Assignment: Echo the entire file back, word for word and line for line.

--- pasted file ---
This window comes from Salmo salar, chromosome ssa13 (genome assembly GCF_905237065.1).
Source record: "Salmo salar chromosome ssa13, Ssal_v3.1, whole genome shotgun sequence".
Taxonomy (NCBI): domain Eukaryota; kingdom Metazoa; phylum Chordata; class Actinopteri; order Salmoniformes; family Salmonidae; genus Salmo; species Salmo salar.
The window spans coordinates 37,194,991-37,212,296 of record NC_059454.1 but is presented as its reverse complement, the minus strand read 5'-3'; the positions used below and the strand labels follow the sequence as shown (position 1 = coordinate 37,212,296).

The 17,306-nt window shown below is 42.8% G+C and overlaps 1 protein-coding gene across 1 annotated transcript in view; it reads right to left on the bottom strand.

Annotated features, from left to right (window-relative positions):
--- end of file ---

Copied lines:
This window comes from Salmo salar, chromosome ssa13 (genome assembly GCF_905237065.1).
Source record: "Salmo salar chromosome ssa13, Ssal_v3.1, whole genome shotgun sequence".
Taxonomy (NCBI): domain Eukaryota; kingdom Metazoa; phylum Chordata; class Actinopteri; order Salmoniformes; family Salmonidae; genus Salmo; species Salmo salar.
The window spans coordinates 37,194,991-37,212,296 of record NC_059454.1 but is presented as its reverse complement, the minus strand read 5'-3'; the positions used below and the strand labels follow the sequence as shown (position 1 = coordinate 37,212,296).

The 17,306-nt window shown below is 42.8% G+C and overlaps 1 protein-coding gene across 1 annotated transcript in view; it reads right to left on the bottom strand.

Annotated features, from left to right (window-relative positions):